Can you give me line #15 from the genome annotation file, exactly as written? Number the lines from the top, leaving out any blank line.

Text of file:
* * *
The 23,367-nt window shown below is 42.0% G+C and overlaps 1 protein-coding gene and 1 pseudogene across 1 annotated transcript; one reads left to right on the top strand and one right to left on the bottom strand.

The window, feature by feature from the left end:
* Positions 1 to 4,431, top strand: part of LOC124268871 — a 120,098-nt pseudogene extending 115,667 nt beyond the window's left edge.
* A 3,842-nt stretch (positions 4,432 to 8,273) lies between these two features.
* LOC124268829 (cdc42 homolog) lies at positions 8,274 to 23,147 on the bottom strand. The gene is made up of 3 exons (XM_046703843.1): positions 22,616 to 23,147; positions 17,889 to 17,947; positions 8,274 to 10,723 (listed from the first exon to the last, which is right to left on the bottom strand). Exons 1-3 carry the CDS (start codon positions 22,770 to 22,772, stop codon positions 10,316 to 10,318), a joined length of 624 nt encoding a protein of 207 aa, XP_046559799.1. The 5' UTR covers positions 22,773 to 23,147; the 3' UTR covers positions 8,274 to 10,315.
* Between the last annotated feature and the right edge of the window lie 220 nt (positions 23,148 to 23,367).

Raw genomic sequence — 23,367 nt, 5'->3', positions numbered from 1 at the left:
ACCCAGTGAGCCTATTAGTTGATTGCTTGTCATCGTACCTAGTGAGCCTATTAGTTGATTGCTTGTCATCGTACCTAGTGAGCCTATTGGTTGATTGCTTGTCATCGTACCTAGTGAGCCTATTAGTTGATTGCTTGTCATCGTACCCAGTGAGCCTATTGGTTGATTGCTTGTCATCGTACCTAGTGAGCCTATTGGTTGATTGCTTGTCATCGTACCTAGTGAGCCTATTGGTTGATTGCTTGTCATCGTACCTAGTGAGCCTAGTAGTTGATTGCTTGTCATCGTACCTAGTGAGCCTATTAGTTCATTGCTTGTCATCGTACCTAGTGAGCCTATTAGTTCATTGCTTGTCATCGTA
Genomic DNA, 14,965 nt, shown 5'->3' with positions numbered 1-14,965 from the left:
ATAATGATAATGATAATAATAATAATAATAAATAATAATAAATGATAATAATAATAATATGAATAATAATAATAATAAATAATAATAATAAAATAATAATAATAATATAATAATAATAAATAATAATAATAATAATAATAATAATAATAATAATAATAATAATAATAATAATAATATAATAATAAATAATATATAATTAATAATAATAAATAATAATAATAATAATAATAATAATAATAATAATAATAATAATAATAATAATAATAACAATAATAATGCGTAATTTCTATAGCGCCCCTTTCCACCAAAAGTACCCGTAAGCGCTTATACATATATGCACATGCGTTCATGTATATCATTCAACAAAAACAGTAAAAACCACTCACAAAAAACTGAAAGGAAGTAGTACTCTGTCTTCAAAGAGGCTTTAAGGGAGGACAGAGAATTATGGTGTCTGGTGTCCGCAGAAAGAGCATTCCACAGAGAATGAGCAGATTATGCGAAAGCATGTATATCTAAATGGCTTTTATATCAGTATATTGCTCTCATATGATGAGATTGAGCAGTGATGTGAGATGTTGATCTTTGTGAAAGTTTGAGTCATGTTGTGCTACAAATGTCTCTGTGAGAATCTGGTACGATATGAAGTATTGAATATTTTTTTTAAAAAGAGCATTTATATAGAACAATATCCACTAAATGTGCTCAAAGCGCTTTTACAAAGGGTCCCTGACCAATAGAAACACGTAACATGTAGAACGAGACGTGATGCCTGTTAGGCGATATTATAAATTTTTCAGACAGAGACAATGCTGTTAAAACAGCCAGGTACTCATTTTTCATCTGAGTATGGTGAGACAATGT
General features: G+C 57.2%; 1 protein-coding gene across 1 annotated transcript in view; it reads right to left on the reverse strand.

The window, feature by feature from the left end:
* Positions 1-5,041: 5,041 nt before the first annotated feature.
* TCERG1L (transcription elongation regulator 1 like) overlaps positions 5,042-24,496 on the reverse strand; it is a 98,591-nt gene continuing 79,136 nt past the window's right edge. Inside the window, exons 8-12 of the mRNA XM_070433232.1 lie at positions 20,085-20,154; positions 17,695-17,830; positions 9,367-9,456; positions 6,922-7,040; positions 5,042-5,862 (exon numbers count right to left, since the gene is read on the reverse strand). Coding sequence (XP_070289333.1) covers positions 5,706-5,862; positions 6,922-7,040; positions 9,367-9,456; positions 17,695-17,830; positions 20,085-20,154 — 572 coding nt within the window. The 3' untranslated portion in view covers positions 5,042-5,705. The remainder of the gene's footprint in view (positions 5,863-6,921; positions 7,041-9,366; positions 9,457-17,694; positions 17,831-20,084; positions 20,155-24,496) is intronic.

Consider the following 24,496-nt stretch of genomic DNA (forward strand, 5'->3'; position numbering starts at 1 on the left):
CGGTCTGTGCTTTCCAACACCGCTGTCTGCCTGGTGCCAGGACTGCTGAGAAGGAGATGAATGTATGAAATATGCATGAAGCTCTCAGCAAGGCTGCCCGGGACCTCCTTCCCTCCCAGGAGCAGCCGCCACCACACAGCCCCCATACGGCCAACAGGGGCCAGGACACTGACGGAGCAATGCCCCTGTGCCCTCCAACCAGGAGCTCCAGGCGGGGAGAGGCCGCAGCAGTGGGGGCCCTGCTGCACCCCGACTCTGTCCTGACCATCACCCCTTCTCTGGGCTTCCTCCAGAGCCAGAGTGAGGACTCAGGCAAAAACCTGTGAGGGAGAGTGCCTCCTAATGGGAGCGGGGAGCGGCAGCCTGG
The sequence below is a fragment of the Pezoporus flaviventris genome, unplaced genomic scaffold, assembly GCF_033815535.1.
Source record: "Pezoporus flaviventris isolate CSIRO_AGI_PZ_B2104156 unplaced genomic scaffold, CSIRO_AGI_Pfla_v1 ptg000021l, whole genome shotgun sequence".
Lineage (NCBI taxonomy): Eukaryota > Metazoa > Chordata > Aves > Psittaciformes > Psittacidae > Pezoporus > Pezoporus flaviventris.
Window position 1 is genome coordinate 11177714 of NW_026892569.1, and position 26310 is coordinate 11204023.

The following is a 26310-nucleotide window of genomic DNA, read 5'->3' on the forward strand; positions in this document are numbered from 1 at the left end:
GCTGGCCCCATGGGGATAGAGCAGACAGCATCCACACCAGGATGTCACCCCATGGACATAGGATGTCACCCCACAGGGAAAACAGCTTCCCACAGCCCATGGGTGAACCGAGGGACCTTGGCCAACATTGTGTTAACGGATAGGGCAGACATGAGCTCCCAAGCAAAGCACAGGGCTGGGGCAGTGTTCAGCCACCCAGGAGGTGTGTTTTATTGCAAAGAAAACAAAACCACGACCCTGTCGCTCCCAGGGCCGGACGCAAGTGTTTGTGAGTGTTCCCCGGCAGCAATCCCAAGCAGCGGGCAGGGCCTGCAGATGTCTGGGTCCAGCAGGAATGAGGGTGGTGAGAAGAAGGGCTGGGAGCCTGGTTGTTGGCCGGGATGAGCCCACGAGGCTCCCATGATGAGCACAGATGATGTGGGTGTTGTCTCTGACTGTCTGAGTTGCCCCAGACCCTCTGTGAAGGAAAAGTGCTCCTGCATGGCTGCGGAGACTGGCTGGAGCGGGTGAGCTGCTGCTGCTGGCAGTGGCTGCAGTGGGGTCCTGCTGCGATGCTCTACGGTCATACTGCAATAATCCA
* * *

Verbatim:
Consider the following 24,496-nt stretch of genomic DNA (forward strand, 5'->3'; position numbering starts at 1 on the left):